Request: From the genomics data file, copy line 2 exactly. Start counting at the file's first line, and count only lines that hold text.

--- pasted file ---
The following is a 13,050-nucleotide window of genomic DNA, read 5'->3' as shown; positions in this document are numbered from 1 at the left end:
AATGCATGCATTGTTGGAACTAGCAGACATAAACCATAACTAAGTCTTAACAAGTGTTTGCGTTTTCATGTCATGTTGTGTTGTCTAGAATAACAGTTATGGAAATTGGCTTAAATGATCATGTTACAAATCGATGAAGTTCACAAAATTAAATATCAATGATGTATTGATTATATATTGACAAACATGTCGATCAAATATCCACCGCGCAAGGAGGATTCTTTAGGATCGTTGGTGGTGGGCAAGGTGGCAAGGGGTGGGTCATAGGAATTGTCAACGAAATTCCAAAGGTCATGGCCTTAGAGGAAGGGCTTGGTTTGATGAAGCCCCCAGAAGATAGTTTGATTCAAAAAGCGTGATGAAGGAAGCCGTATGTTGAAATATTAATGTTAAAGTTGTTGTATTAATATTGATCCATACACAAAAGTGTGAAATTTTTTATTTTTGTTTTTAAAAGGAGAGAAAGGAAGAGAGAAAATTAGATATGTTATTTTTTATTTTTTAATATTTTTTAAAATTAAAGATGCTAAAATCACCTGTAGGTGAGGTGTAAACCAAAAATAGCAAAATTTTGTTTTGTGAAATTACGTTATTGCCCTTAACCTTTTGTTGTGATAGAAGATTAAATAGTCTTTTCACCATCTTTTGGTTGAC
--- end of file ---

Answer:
AATGCATGCATTGTTGGAACTAGCAGACATAAACCATAACTAAGTCTTAACAAGTGTTTGCGTTTTCATGTCATGTTGTGTTGTCTAGAATAACAGTTATGGAAATTGGCTTAAATGATCATGTTACAAATCGATGAAGTTCACAAAATTAAATATCAATGATGTATTGATTATATATTGACAAACATGTCGATCAAATATCCACCGCGCAAGGAGGATTCTTTAGGATCGTTGGTGGTGGGCAAGGTGGCAAGGGGTGGGTCATAGGAATTGTCAACGAAATTCCAAAGGTCATGGCCTTAGAGGAAGGGCTTGGTTTGATGAAGCCCCCAGAAGATAGTTTGATTCAAAAAGCGTGATGAAGGAAGCCGTATGTTGAAATATTAATGTTAAAGTTGTTGTATTAATATTGATCCATACACAAAAGTGTGAAATTTTTTATTTTTGTTTTTAAAAGGAGAGAAAGGAAGAGAGAAAATTAGATATGTTATTTTTTATTTTTTAATATTTTTTAAAATTAAAGATGCTAAAATCACCTGTAGGTGAGGTGTAAACCAAAAATAGCAAAATTTTGTTTTGTGAAATTACGTTATTGCCCTTAACCTTTTGTTGTGATAGAAGATTAAATAGTCTTTTCACCATCTTTTGGTTGAC